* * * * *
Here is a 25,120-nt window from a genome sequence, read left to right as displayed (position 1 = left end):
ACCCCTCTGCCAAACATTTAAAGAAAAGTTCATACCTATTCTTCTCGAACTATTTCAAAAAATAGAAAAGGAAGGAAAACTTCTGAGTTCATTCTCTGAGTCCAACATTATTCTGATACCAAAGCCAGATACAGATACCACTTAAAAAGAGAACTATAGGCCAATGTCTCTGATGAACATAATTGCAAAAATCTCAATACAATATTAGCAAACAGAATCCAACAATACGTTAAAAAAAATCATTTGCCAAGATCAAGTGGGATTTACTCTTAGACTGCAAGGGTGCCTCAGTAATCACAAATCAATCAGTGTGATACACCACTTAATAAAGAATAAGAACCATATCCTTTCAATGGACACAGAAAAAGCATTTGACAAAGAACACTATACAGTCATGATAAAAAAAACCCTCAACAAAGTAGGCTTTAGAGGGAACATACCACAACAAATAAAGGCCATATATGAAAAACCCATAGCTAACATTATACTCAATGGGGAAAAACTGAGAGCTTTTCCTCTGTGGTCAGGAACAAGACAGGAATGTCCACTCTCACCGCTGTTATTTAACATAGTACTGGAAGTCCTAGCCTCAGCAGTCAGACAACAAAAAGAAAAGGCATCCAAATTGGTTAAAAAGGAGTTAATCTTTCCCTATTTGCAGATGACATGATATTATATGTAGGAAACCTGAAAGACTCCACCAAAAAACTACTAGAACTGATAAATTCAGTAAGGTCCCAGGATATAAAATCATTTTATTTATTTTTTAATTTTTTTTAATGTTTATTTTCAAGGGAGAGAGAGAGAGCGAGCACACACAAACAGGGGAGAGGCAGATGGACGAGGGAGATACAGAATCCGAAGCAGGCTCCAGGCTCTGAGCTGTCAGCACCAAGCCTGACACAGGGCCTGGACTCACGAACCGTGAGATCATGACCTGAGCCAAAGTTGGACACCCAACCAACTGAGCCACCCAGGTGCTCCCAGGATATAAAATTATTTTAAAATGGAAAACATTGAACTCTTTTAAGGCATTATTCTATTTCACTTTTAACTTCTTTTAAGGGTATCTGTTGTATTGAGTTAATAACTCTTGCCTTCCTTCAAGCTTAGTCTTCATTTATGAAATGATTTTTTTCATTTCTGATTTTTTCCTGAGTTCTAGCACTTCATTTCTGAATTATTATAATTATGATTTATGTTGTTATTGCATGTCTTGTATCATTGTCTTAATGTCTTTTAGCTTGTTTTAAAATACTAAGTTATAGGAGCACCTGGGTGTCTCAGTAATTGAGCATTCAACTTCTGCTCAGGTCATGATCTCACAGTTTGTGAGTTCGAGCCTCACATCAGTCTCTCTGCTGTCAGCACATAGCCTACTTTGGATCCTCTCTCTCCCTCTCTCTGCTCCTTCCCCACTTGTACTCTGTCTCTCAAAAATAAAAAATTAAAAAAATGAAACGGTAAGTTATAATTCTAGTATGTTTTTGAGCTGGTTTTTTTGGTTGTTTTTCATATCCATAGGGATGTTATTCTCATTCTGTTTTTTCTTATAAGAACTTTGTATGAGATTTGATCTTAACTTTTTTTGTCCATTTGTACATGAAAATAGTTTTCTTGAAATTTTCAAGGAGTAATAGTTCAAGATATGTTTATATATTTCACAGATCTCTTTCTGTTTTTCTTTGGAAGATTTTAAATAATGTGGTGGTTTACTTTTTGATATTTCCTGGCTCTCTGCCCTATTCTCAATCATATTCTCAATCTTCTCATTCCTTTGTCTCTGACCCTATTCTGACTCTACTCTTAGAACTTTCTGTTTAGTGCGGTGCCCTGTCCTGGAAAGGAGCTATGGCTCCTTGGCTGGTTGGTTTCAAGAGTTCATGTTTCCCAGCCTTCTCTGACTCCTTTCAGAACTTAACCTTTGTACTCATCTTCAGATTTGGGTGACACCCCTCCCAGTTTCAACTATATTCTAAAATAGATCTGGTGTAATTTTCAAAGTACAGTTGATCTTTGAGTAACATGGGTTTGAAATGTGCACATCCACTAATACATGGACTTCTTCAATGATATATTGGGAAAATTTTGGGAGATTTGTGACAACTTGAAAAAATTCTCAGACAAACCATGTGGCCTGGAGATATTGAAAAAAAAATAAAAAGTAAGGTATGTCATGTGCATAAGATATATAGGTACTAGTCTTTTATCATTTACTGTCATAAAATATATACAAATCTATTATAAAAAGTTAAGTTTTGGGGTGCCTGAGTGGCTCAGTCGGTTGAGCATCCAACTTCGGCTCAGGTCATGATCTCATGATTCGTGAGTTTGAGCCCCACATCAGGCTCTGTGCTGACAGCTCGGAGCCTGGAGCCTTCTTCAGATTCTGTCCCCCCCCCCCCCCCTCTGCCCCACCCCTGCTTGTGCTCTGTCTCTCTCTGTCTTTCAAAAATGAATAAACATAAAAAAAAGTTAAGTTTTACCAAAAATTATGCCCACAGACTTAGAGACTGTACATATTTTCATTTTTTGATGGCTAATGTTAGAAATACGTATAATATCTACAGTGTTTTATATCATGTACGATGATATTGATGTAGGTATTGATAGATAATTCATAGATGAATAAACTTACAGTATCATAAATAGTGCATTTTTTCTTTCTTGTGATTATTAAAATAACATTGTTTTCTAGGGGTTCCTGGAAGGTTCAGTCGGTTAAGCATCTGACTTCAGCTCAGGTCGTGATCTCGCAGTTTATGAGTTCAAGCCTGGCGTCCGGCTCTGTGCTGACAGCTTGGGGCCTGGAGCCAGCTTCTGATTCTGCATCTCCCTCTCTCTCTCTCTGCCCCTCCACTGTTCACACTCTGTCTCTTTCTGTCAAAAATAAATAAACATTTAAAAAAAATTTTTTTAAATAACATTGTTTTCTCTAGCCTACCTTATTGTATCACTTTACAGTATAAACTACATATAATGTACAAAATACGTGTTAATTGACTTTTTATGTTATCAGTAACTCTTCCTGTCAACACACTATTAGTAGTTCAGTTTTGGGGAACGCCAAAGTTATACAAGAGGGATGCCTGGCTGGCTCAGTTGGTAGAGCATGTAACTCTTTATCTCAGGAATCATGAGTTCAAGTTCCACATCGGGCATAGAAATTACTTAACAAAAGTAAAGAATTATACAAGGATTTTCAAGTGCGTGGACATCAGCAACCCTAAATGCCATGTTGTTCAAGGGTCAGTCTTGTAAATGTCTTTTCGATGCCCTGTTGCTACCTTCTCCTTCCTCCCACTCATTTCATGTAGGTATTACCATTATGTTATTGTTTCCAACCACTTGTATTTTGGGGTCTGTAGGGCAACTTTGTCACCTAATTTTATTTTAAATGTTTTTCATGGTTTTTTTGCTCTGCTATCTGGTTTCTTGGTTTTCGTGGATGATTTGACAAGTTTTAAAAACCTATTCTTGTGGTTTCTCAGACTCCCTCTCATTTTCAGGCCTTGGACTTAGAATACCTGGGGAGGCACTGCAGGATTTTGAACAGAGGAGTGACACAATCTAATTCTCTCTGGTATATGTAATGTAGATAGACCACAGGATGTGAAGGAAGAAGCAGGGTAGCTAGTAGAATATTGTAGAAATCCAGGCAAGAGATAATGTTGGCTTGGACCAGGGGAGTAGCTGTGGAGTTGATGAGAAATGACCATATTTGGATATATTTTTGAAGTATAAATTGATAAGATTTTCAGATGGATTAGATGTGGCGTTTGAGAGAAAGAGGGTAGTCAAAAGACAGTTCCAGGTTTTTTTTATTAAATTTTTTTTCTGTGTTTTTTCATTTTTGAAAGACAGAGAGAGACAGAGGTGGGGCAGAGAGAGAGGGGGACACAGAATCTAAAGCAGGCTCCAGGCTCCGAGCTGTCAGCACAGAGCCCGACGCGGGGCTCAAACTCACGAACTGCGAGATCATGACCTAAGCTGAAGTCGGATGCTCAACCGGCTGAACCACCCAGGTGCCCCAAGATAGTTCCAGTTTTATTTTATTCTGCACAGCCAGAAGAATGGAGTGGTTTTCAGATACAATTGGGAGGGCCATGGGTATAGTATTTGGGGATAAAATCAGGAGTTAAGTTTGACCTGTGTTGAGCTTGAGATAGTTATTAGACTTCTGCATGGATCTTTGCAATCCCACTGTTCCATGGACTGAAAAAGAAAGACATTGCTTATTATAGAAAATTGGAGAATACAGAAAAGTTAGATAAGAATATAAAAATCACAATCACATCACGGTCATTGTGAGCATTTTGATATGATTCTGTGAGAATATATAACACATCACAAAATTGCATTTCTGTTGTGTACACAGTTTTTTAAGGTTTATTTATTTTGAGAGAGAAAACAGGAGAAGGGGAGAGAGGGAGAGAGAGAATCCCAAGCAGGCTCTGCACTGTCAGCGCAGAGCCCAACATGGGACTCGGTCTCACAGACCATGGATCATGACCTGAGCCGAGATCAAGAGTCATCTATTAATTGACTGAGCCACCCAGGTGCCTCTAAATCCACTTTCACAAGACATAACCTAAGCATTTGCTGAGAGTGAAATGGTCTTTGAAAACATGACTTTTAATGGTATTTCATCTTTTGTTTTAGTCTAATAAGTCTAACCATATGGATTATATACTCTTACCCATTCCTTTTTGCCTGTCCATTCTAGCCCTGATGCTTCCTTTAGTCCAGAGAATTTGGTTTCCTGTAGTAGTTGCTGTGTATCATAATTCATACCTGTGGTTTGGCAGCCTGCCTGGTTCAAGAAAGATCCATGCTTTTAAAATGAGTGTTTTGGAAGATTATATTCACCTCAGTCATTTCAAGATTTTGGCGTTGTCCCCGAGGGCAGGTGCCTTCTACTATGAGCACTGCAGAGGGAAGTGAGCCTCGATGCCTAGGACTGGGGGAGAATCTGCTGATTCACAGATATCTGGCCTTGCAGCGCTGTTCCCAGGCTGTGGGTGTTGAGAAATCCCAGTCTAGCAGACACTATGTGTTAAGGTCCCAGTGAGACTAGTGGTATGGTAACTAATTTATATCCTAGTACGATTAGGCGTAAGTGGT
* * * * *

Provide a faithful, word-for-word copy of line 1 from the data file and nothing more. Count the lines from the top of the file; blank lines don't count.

Here is a 25,120-nt window from a genome sequence, read left to right as displayed (position 1 = left end):